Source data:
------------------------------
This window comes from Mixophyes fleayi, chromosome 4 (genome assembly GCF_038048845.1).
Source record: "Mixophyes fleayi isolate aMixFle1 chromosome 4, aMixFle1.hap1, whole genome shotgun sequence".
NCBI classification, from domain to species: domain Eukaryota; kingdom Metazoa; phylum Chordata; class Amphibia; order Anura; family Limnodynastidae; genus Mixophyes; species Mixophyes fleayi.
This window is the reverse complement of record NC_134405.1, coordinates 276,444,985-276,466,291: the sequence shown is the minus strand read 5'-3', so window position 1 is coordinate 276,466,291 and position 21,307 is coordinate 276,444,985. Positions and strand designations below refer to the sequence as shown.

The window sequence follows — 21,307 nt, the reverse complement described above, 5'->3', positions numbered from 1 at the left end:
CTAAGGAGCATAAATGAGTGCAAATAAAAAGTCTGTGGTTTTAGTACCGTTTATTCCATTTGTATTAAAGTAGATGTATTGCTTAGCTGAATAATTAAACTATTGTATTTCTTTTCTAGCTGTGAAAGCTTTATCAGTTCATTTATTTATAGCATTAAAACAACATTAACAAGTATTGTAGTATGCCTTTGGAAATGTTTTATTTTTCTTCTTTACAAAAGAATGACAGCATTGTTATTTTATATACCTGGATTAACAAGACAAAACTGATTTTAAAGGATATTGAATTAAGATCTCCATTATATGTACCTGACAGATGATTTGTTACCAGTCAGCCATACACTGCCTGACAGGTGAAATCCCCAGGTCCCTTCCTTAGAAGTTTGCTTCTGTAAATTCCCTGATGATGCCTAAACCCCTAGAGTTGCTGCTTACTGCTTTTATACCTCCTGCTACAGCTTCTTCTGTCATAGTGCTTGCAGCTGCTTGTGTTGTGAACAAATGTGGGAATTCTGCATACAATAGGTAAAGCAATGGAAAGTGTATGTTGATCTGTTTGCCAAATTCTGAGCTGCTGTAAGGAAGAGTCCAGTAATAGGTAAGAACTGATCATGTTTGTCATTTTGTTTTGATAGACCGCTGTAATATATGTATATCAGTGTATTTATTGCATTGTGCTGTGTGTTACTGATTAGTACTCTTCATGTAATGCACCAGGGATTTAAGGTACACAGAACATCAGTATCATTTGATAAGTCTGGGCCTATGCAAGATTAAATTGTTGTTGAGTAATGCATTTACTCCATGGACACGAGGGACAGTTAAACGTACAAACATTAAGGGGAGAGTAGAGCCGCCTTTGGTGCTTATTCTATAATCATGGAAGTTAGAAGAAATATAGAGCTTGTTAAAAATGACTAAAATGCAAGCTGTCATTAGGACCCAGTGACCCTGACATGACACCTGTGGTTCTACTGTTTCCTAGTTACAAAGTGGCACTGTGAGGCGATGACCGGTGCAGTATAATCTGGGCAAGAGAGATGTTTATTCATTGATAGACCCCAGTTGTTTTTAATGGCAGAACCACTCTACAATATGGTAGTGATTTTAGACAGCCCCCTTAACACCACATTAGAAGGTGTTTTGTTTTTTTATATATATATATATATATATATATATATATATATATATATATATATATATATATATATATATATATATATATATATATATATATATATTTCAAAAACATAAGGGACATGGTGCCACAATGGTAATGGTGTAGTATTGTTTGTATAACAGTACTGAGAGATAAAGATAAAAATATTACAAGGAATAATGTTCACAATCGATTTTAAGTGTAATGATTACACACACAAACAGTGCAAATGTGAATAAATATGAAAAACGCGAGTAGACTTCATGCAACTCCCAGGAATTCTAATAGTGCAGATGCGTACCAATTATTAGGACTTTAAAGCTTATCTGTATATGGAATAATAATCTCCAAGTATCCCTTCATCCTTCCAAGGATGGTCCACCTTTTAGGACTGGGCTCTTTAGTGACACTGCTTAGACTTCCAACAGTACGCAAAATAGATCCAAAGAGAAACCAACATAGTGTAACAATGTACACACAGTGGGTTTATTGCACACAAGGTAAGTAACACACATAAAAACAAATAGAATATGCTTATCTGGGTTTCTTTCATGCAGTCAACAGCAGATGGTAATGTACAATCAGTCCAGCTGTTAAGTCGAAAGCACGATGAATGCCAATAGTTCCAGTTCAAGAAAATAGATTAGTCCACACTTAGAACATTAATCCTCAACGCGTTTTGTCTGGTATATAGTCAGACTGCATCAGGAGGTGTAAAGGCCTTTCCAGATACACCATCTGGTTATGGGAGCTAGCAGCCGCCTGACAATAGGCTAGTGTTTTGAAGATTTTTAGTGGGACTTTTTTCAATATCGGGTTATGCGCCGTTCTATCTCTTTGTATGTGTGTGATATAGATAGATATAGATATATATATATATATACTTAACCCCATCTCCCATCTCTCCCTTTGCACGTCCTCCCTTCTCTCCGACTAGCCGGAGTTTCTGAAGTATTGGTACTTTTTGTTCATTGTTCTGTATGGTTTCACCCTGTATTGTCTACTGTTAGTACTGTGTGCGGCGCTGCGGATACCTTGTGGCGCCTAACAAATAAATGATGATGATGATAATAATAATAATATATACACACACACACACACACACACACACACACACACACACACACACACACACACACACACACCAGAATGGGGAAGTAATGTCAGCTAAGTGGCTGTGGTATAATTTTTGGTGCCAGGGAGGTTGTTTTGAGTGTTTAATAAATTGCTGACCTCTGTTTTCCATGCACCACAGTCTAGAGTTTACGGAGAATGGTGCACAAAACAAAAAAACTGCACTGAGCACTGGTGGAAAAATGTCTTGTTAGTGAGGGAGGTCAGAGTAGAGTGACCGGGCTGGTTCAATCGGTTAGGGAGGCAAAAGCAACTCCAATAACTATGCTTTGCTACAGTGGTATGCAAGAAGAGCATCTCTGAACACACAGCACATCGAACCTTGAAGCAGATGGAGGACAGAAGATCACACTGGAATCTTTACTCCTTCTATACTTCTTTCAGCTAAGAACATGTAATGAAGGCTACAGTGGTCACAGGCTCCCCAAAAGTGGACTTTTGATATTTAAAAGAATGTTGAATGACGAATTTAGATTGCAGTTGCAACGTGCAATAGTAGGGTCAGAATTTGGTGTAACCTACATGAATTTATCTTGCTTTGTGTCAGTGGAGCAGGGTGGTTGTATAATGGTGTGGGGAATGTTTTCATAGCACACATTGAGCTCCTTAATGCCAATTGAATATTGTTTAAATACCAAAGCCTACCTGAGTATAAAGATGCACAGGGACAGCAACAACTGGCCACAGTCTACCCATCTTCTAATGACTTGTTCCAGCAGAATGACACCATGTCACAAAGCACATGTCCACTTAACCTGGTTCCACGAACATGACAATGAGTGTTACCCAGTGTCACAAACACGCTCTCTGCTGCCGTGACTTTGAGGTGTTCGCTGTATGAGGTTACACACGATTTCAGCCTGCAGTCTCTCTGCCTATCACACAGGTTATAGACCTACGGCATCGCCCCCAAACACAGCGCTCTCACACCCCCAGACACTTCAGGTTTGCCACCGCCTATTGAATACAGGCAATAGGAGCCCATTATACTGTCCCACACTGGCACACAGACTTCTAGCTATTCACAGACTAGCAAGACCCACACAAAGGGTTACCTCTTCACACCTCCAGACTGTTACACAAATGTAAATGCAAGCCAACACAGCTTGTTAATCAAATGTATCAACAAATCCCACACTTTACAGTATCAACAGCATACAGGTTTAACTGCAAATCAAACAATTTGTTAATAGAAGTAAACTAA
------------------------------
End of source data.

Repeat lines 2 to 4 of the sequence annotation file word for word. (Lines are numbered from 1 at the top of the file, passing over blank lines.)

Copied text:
Source record: "Mixophyes fleayi isolate aMixFle1 chromosome 4, aMixFle1.hap1, whole genome shotgun sequence".
NCBI classification, from domain to species: domain Eukaryota; kingdom Metazoa; phylum Chordata; class Amphibia; order Anura; family Limnodynastidae; genus Mixophyes; species Mixophyes fleayi.
This window is the reverse complement of record NC_134405.1, coordinates 276,444,985-276,466,291: the sequence shown is the minus strand read 5'-3', so window position 1 is coordinate 276,466,291 and position 21,307 is coordinate 276,444,985. Positions and strand designations below refer to the sequence as shown.